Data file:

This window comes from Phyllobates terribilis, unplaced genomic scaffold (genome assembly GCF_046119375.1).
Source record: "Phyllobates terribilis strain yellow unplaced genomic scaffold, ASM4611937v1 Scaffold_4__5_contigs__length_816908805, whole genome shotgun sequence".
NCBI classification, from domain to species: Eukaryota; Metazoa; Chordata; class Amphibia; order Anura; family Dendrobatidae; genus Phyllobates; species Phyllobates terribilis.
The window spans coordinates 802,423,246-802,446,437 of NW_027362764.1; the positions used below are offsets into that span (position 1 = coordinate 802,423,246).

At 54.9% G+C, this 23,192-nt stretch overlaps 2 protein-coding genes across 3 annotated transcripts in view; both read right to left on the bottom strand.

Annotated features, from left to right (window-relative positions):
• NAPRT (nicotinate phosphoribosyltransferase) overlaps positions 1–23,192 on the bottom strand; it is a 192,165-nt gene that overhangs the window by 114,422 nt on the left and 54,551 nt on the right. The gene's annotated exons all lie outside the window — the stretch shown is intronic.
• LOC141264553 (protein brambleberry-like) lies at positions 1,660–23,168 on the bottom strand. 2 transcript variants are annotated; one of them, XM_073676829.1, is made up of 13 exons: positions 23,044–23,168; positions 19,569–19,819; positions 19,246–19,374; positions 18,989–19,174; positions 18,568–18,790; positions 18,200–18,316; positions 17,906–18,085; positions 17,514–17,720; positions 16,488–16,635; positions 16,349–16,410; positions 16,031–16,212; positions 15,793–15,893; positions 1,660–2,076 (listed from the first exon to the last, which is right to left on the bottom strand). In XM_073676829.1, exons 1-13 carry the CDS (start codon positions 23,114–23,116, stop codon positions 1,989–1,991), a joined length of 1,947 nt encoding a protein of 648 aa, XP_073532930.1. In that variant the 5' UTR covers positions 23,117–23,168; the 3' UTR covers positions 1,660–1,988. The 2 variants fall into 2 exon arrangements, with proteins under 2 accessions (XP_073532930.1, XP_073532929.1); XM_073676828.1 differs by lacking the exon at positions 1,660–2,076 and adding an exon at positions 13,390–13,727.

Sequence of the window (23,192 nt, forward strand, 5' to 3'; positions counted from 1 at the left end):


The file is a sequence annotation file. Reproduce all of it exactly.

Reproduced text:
This window comes from Phyllobates terribilis, unplaced genomic scaffold (genome assembly GCF_046119375.1).
Source record: "Phyllobates terribilis strain yellow unplaced genomic scaffold, ASM4611937v1 Scaffold_4__5_contigs__length_816908805, whole genome shotgun sequence".
NCBI classification, from domain to species: Eukaryota; Metazoa; Chordata; class Amphibia; order Anura; family Dendrobatidae; genus Phyllobates; species Phyllobates terribilis.
The window spans coordinates 802,423,246-802,446,437 of NW_027362764.1; the positions used below are offsets into that span (position 1 = coordinate 802,423,246).

At 54.9% G+C, this 23,192-nt stretch overlaps 2 protein-coding genes across 3 annotated transcripts in view; both read right to left on the bottom strand.

Annotated features, from left to right (window-relative positions):
• NAPRT (nicotinate phosphoribosyltransferase) overlaps positions 1–23,192 on the bottom strand; it is a 192,165-nt gene that overhangs the window by 114,422 nt on the left and 54,551 nt on the right. The gene's annotated exons all lie outside the window — the stretch shown is intronic.
• LOC141264553 (protein brambleberry-like) lies at positions 1,660–23,168 on the bottom strand. 2 transcript variants are annotated; one of them, XM_073676829.1, is made up of 13 exons: positions 23,044–23,168; positions 19,569–19,819; positions 19,246–19,374; positions 18,989–19,174; positions 18,568–18,790; positions 18,200–18,316; positions 17,906–18,085; positions 17,514–17,720; positions 16,488–16,635; positions 16,349–16,410; positions 16,031–16,212; positions 15,793–15,893; positions 1,660–2,076 (listed from the first exon to the last, which is right to left on the bottom strand). In XM_073676829.1, exons 1-13 carry the CDS (start codon positions 23,114–23,116, stop codon positions 1,989–1,991), a joined length of 1,947 nt encoding a protein of 648 aa, XP_073532930.1. In that variant the 5' UTR covers positions 23,117–23,168; the 3' UTR covers positions 1,660–1,988. The 2 variants fall into 2 exon arrangements, with proteins under 2 accessions (XP_073532930.1, XP_073532929.1); XM_073676828.1 differs by lacking the exon at positions 1,660–2,076 and adding an exon at positions 13,390–13,727.

Sequence of the window (23,192 nt, forward strand, 5' to 3'; positions counted from 1 at the left end):